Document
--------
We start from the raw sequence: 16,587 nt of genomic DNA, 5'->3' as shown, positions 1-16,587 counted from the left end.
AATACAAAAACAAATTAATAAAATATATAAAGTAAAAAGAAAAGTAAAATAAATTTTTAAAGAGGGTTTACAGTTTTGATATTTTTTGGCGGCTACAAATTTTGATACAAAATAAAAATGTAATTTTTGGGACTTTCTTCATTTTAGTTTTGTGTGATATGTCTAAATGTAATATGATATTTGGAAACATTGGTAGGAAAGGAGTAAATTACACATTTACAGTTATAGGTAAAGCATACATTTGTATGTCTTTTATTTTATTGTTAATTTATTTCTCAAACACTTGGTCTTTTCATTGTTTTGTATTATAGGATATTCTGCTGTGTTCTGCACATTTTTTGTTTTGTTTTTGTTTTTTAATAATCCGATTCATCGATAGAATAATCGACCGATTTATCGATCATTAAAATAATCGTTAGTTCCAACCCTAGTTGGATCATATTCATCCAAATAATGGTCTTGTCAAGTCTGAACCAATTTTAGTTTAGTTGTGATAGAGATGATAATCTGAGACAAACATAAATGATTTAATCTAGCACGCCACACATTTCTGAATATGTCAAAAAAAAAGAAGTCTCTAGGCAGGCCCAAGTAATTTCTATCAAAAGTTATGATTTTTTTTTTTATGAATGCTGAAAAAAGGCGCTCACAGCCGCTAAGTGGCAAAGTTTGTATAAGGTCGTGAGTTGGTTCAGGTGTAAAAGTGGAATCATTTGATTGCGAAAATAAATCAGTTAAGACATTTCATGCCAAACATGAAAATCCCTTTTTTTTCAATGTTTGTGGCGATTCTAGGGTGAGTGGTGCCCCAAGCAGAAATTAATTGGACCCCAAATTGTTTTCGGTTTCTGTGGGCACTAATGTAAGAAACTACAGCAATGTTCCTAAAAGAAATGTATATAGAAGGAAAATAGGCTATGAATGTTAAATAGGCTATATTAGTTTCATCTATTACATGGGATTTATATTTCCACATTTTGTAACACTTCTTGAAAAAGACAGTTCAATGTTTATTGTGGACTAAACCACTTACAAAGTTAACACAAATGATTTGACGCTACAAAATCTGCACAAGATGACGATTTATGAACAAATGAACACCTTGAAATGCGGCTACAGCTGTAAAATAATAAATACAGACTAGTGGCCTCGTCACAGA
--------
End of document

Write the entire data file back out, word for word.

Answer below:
We start from the raw sequence: 16,587 nt of genomic DNA, 5'->3' as shown, positions 1-16,587 counted from the left end.
AATACAAAAACAAATTAATAAAATATATAAAGTAAAAAGAAAAGTAAAATAAATTTTTAAAGAGGGTTTACAGTTTTGATATTTTTTGGCGGCTACAAATTTTGATACAAAATAAAAATGTAATTTTTGGGACTTTCTTCATTTTAGTTTTGTGTGATATGTCTAAATGTAATATGATATTTGGAAACATTGGTAGGAAAGGAGTAAATTACACATTTACAGTTATAGGTAAAGCATACATTTGTATGTCTTTTATTTTATTGTTAATTTATTTCTCAAACACTTGGTCTTTTCATTGTTTTGTATTATAGGATATTCTGCTGTGTTCTGCACATTTTTTGTTTTGTTTTTGTTTTTTAATAATCCGATTCATCGATAGAATAATCGACCGATTTATCGATCATTAAAATAATCGTTAGTTCCAACCCTAGTTGGATCATATTCATCCAAATAATGGTCTTGTCAAGTCTGAACCAATTTTAGTTTAGTTGTGATAGAGATGATAATCTGAGACAAACATAAATGATTTAATCTAGCACGCCACACATTTCTGAATATGTCAAAAAAAAAGAAGTCTCTAGGCAGGCCCAAGTAATTTCTATCAAAAGTTATGATTTTTTTTTTTATGAATGCTGAAAAAAGGCGCTCACAGCCGCTAAGTGGCAAAGTTTGTATAAGGTCGTGAGTTGGTTCAGGTGTAAAAGTGGAATCATTTGATTGCGAAAATAAATCAGTTAAGACATTTCATGCCAAACATGAAAATCCCTTTTTTTTCAATGTTTGTGGCGATTCTAGGGTGAGTGGTGCCCCAAGCAGAAATTAATTGGACCCCAAATTGTTTTCGGTTTCTGTGGGCACTAATGTAAGAAACTACAGCAATGTTCCTAAAAGAAATGTATATAGAAGGAAAATAGGCTATGAATGTTAAATAGGCTATATTAGTTTCATCTATTACATGGGATTTATATTTCCACATTTTGTAACACTTCTTGAAAAAGACAGTTCAATGTTTATTGTGGACTAAACCACTTACAAAGTTAACACAAATGATTTGACGCTACAAAATCTGCACAAGATGACGATTTATGAACAAATGAACACCTTGAAATGCGGCTACAGCTGTAAAATAATAAATACAGACTAGTGGCCTCGTCACAGA